A family of woodchucks ate Paul Ryan's car. The internet responded hilariously.
Photo by Jean Christophe Verhaegen/AFP/Getty Images; Alex Wong/Getty Images.

Apparently, nature also has a grudge against House Speaker Paul Ryan.

During his appearance at the Economic Club in Washington, the Wisconsin Republican told the audience that a family of woodchucks ate up his Chevy Suburban.

“My car was eaten by animals,” he said. “It’s just dead.”


As a top congressional leader, Ryan's security detail provides him transportation. Since he had no need to drive it, Ryan loaned his car to his mother in Wisconsin. After her recent return from a vacation in Florida, the car would no longer start. A mechanic "realized that a family of woodchucks lived in the underbody,” Ryan said. “They ate all the wiring out of it.”

Public response to the incident has been ... interesting.

A few Twitter users expressed their support for the woodchucks and others have considered them to be unofficial members of the far-left-leaning militant group, antifa.

Ryan is not new to being the subject of resistance and protest. While Ryan condemned some of Trump's discriminatory policies throughout his presidential campaign, he has since evolved into becoming one of his quickest defenders and enablers. Ryan has defended and proposed some of the most harmful and discriminatory viewpoints in this country. He doesn't believe in climate change, he has supported bills to defund Planned Parenthood, and he has defended Trump's Muslim ban and draconian immigration policies.

There's sound reason for the woodchucks to eat up Ryan's SUV.

Whether an act of resistance or not, the woodchucks' choice does make sense. The Midwest is known for its unforgiving winters — and Wisconsin is no exception. Seeking shelter under the hood of the House Speaker's big SUV seems like a smart move.

If Ryan won't budge on his views and stand up for the rights of all Americans, these woodchucks seem to have a solid plan for action — and they aren't afraid to use it.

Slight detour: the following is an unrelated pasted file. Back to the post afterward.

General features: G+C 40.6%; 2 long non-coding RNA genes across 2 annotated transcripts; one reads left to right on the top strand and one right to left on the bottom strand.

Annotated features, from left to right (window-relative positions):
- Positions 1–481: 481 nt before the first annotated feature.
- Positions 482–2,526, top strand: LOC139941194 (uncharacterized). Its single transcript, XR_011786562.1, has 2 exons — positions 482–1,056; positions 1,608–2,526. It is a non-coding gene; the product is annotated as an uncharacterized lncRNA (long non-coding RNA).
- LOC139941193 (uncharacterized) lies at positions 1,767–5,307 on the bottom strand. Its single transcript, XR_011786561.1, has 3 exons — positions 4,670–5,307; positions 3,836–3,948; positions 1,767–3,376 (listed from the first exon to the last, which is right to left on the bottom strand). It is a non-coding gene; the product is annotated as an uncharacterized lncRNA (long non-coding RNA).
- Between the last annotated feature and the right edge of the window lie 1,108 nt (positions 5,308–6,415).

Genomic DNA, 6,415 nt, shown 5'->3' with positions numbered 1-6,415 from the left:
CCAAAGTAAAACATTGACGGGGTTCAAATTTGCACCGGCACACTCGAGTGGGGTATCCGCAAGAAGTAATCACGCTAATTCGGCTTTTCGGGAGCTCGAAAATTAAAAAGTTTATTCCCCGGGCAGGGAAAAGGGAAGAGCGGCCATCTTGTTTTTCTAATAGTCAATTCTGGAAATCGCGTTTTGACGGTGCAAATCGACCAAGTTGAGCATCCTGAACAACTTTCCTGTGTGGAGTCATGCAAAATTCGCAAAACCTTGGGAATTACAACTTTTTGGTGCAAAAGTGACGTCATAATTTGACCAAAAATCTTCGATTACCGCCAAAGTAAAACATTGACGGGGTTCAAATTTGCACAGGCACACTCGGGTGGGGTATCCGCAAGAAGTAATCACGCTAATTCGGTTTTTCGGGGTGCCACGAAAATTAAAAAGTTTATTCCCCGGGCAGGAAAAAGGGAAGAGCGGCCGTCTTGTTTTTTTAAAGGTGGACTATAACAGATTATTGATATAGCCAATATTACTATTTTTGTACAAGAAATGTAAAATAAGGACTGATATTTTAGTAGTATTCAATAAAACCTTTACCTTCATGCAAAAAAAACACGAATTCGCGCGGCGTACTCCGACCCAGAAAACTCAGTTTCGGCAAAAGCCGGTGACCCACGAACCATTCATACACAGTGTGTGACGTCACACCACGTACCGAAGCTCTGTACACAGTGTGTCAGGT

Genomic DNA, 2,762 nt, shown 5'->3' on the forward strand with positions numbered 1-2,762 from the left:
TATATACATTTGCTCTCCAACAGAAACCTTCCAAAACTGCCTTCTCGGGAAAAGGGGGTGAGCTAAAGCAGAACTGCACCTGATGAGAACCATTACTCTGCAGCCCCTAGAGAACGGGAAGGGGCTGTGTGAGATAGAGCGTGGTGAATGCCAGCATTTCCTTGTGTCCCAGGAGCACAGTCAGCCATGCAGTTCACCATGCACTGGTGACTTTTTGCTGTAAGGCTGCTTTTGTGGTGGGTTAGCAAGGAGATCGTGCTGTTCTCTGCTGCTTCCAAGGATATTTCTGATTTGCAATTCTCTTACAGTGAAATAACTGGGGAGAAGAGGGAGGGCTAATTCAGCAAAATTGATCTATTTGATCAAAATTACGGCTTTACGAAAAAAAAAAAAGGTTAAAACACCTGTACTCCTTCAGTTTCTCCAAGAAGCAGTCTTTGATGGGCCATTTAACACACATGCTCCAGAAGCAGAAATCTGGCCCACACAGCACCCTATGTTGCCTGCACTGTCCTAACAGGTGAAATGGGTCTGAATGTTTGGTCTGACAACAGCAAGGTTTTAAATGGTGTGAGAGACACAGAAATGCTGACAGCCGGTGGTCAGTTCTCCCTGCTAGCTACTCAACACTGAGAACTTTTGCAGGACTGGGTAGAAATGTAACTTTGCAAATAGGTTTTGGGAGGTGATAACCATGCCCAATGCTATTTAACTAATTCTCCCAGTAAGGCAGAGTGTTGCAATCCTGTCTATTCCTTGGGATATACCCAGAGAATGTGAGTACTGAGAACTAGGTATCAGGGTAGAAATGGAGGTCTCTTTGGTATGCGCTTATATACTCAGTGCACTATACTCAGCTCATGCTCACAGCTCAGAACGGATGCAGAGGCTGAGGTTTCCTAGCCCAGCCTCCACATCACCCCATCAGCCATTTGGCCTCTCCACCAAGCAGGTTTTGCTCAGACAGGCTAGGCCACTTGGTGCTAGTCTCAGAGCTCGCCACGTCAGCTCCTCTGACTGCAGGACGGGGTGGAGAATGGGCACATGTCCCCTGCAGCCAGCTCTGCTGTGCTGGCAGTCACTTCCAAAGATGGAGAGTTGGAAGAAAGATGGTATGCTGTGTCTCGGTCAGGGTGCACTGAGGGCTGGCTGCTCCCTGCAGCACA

Courtesy of Verizon
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If someone were to say "video games" to you, what are the first words that come to mind? Whatever words you thought of (fun, exciting, etc.), we're willing to guess "healthy" or "mental health tool" didn't pop into your mind.

And yet… it turns out they are. Especially for Veterans.

How? Well, for one thing, video games — and virtual reality more generally — are also more accessible and less stigmatized to veterans than mental health treatment. In fact, some psychiatrists are using virtual reality systems for this reason to treat PTSD.

Secondly, video games allow people to socialize in new ways with people who share common interests and goals. And for Veterans, many of whom leave the military feeling isolated or lonely after they lose the daily camaraderie of their regiment, that socialization is critical to their mental health. It gives them a virtual group of friends to talk with, connect to, and relate to through shared goals and interests.

In addition, according to a 2018 study, since many video games simulate real-life situations they encountered during their service, it makes socialization easier since they can relate to and find common ground with other gamers while playing.

This can help ease symptoms of depression, anxiety, and even PTSD in Veterans, which affects 20% of the Veterans who have served since 9/11.

Watch here as Verizon dives into the stories of three Veteran gamers to learn how video games helped them build community, deal with trauma and have some fun.

Band of Gamers www.youtube.com

Video games have been especially beneficial to Veterans since the beginning of the pandemic when all of us — Veterans included — have been even more isolated than ever before.

And that's why Verizon launched a challenge last year, which saw $30,000 donated to four military charities.

And this year, they're going even bigger by launching a new World of Warships charity tournament in partnership with Wargaming and Wounded Warrior Project called "Verizon Warrior Series." During the tournament, gamers will be able to interact with the game's iconic ships in new and exciting ways, all while giving back.

Together with these nonprofits, the tournament will welcome teams all across the nation in order to raise money for military charities helping Veterans in need. There will be a $100,000 prize pool donated to these charities, as well as donation drives for injured Veterans at every match during the tournament to raise extra funds.

Verizon is also providing special discounts to Those Who Serve communities, including military and first responders, and they're offering a $75 in-game content military promo for World of Warships.

Tournament finals are scheduled for August 8, so be sure to tune in to the tournament and donate if you can in order to give back to Veterans in need.

Courtesy of Verizon

Ready for the weekend? Of course, you are. Here's our weekly dose of good vibes to help you shed the stresses of the workweek and put yourself in a great frame of mind.

These 10 stories made us happy this week because they feature amazing creativity, generosity, and one super-cute fish.

1. Diver befriends a fish with the cutest smile

Hawaiian underwater photographer Yuki Nakano befriended a friendly porcupine fish and now they hang out regularly.

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